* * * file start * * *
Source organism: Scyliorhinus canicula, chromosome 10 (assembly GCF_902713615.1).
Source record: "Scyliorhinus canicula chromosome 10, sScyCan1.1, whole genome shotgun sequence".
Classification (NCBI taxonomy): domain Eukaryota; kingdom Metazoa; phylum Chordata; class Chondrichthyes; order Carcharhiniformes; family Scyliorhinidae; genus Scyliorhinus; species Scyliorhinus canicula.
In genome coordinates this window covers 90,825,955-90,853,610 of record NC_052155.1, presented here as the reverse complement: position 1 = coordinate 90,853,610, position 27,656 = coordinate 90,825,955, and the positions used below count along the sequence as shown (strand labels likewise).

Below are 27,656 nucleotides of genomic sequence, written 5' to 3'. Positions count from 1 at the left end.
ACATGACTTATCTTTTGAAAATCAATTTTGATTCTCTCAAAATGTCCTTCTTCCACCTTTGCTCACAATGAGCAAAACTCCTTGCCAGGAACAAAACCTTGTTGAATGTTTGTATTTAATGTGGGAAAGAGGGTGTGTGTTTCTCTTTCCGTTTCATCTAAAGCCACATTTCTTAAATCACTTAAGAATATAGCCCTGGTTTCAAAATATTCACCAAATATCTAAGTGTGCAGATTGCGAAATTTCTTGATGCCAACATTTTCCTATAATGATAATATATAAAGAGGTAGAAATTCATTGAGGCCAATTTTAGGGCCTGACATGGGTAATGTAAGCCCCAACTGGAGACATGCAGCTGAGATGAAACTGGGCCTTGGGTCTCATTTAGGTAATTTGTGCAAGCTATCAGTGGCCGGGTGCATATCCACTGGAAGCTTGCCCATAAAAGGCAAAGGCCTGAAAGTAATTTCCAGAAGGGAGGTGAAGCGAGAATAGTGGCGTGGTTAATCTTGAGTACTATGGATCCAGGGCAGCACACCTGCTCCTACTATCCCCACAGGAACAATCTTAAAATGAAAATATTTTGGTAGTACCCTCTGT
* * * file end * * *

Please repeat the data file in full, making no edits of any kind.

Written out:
Source organism: Scyliorhinus canicula, chromosome 10 (assembly GCF_902713615.1).
Source record: "Scyliorhinus canicula chromosome 10, sScyCan1.1, whole genome shotgun sequence".
Classification (NCBI taxonomy): domain Eukaryota; kingdom Metazoa; phylum Chordata; class Chondrichthyes; order Carcharhiniformes; family Scyliorhinidae; genus Scyliorhinus; species Scyliorhinus canicula.
In genome coordinates this window covers 90,825,955-90,853,610 of record NC_052155.1, presented here as the reverse complement: position 1 = coordinate 90,853,610, position 27,656 = coordinate 90,825,955, and the positions used below count along the sequence as shown (strand labels likewise).

Below are 27,656 nucleotides of genomic sequence, written 5' to 3'. Positions count from 1 at the left end.
ACATGACTTATCTTTTGAAAATCAATTTTGATTCTCTCAAAATGTCCTTCTTCCACCTTTGCTCACAATGAGCAAAACTCCTTGCCAGGAACAAAACCTTGTTGAATGTTTGTATTTAATGTGGGAAAGAGGGTGTGTGTTTCTCTTTCCGTTTCATCTAAAGCCACATTTCTTAAATCACTTAAGAATATAGCCCTGGTTTCAAAATATTCACCAAATATCTAAGTGTGCAGATTGCGAAATTTCTTGATGCCAACATTTTCCTATAATGATAATATATAAAGAGGTAGAAATTCATTGAGGCCAATTTTAGGGCCTGACATGGGTAATGTAAGCCCCAACTGGAGACATGCAGCTGAGATGAAACTGGGCCTTGGGTCTCATTTAGGTAATTTGTGCAAGCTATCAGTGGCCGGGTGCATATCCACTGGAAGCTTGCCCATAAAAGGCAAAGGCCTGAAAGTAATTTCCAGAAGGGAGGTGAAGCGAGAATAGTGGCGTGGTTAATCTTGAGTACTATGGATCCAGGGCAGCACACCTGCTCCTACTATCCCCACAGGAACAATCTTAAAATGAAAATATTTTGGTAGTACCCTCTGT